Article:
Exhibit 21: Bridge ARR visibility, FY21–FY23

Source: MotorK. Note: *Does not include €1.8m Carflow contribution.

We have used the ARR trend as the basis for our forecasts. We expect SaaS-based revenues to drive overall growth, underpinned by new module integrations, upgrades to existing ones and higher ACVs. While the migration of AdSparK on to the SparK platform should add to the group’s ARR, we expect it to have a negative impact on revenues in the short term due to the expected loss in sales from digital marketing services. Our forecasts only include acquisitions that have completed. Management has not yet included the contribution of Carflow or WebMobil24 in its FY22/23 ARR guidance; we estimate this will add an additional €3m to end-FY22 ARR (included in our forecasts).

Exhibit 22: Summary of revenue and profit forecasts

(€m)

FY18

FY19

FY20

FY21

FY22e

FY23e

FY24e

SaaS

5.7

16.0

9.8

16.3

36.1

59.8

71.0

Digital marketing

4.8

7.8

6.8

7.7

7.0

6.2

5.6

Other

1.7

4.2

2.8

3.6

3.3

3.6

4.0

Total revenue

12.2

27.9

19.3

27.6

46.4

69.6

80.6

Operating expenses (excluding D&A, SBP and One-off items)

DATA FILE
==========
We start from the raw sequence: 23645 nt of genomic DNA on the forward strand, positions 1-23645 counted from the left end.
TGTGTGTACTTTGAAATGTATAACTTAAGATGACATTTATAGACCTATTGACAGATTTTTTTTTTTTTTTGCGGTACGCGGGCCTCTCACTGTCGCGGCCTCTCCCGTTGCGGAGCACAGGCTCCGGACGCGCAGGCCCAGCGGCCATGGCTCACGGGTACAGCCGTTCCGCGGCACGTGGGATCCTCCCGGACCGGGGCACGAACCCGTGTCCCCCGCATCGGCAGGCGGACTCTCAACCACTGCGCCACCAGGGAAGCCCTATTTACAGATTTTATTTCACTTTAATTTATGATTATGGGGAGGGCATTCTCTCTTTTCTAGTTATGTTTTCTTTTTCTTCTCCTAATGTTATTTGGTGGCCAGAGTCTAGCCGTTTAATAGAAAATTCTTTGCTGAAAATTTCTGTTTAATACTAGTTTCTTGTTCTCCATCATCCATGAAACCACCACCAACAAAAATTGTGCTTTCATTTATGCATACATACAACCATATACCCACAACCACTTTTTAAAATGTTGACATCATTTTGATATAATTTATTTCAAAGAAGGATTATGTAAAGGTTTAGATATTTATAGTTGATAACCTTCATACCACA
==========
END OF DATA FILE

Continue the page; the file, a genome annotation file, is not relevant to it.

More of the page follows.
(22.5)

(26.5)

(20.5)

(26.7)

(38.5)

(50.7)

(56.6)

Adjusted EBITDA

(10.3)

1.5

(1.1)

0.8

7.9

18.9

24.1

D&A

(1.1)

(2.3)

(3.2)

(4.2)

(5.3)

(6.8)

(8.8)

Normalised operating profit

(11.3)

(0.8)

(4.3)

(3.4)

2.6

12.1

15.3

Share-based payments

(0.3)

(0.2)

(0.1)

(9.7)

(1.6)

(1.6)

(1.7)

Exceptional items

(0.1)

(0.0)

(0.1)

(3.2)

(2.5)

(2.2)

0.0

Reported operating profit

(11.7)

(1.1)

(4.5)

(16.4)

(1.5)

8.2

13.6

Recurring revenue

4.7

15.0

8.9

14.8

32.8

54.4

64.6

Recurring revenue/total revenue

39%

54%

46%

54%

71%

78%

80%

Adjusted EBITDA margin

-

5%

-

3%

17%

27%

30%

Normalised operating margin

-

-

-

-

6%

17%

19%

Reported operating margin

-

-

-

-

-

12%

17%

ARR (€m) at year-end

4.3

7.5

10.0

15.1

32.0

42.9

57.9

ARR churn

2.1%

3.5%

8.5%

6.6%

-

-

-

Net revenue retention (NRR)

117%

116%

90%

105%

-

-

-

LTV/CAC (x)

-

-

16

16

-

-

-

Source: MotorK, Edison Investment Research. Note: *ARR churn is defined as annualised sum of recurring revenue from customers that churned between January and December, divided by total recurring revenue at the beginning of the period.

We believe that the company can control its operating costs while it continues to scale, with personnel costs the largest cost consideration as employee numbers grow. Our adjusted EBITDA forecast is conservatively below management’s FY22 margin goal of c 20%. Margin growth towards the company’s 40% target in FY26 will be driven by the expected increase in recurring revenue, high customer retention and strong operating leverage, where the costs of running SparK are limited once it has been set up with a customer.